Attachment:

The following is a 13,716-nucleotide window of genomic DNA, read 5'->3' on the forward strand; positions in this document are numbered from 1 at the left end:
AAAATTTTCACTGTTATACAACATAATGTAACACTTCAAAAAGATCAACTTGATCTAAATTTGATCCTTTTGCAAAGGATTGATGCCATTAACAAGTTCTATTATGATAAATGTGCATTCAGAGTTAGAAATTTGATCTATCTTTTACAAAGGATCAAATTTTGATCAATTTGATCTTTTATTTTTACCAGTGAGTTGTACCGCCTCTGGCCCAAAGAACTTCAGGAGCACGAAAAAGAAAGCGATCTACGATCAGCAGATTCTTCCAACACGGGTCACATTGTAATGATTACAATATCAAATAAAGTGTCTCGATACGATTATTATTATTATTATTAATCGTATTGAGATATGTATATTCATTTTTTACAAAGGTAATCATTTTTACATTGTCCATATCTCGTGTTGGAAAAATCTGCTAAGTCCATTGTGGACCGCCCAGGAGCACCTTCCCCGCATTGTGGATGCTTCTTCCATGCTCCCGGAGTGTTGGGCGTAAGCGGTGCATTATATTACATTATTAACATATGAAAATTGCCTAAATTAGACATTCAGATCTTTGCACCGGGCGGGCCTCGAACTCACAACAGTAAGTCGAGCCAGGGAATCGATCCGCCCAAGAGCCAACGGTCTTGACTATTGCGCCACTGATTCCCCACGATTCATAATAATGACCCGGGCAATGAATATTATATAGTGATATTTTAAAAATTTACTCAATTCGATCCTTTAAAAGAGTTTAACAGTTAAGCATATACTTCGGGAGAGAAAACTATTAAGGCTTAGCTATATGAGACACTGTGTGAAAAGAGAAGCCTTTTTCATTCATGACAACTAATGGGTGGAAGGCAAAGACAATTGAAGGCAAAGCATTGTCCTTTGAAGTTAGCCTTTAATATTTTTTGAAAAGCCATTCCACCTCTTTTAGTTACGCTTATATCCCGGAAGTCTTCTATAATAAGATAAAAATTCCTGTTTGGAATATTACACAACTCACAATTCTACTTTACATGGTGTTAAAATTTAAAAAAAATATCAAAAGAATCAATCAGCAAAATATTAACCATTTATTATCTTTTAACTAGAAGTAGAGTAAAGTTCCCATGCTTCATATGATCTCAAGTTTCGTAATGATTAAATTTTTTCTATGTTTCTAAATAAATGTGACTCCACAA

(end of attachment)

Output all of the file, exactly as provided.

The following is a 13,716-nucleotide window of genomic DNA, read 5'->3' on the forward strand; positions in this document are numbered from 1 at the left end:
AAAATTTTCACTGTTATACAACATAATGTAACACTTCAAAAAGATCAACTTGATCTAAATTTGATCCTTTTGCAAAGGATTGATGCCATTAACAAGTTCTATTATGATAAATGTGCATTCAGAGTTAGAAATTTGATCTATCTTTTACAAAGGATCAAATTTTGATCAATTTGATCTTTTATTTTTACCAGTGAGTTGTACCGCCTCTGGCCCAAAGAACTTCAGGAGCACGAAAAAGAAAGCGATCTACGATCAGCAGATTCTTCCAACACGGGTCACATTGTAATGATTACAATATCAAATAAAGTGTCTCGATACGATTATTATTATTATTATTAATCGTATTGAGATATGTATATTCATTTTTTACAAAGGTAATCATTTTTACATTGTCCATATCTCGTGTTGGAAAAATCTGCTAAGTCCATTGTGGACCGCCCAGGAGCACCTTCCCCGCATTGTGGATGCTTCTTCCATGCTCCCGGAGTGTTGGGCGTAAGCGGTGCATTATATTACATTATTAACATATGAAAATTGCCTAAATTAGACATTCAGATCTTTGCACCGGGCGGGCCTCGAACTCACAACAGTAAGTCGAGCCAGGGAATCGATCCGCCCAAGAGCCAACGGTCTTGACTATTGCGCCACTGATTCCCCACGATTCATAATAATGACCCGGGCAATGAATATTATATAGTGATATTTTAAAAATTTACTCAATTCGATCCTTTAAAAGAGTTTAACAGTTAAGCATATACTTCGGGAGAGAAAACTATTAAGGCTTAGCTATATGAGACACTGTGTGAAAAGAGAAGCCTTTTTCATTCATGACAACTAATGGGTGGAAGGCAAAGACAATTGAAGGCAAAGCATTGTCCTTTGAAGTTAGCCTTTAATATTTTTTGAAAAGCCATTCCACCTCTTTTAGTTACGCTTATATCCCGGAAGTCTTCTATAATAAGATAAAAATTCCTGTTTGGAATATTACACAACTCACAATTCTACTTTACATGGTGTTAAAATTTAAAAAAAATATCAAAAGAATCAATCAGCAAAATATTAACCATTTATTATCTTTTAACTAGAAGTAGAGTAAAGTTCCCATGCTTCATATGATCTCAAGTTTCGTAATGATTAAATTTTTTCTATGTTTCTAAATAAATGTGACTCCACAA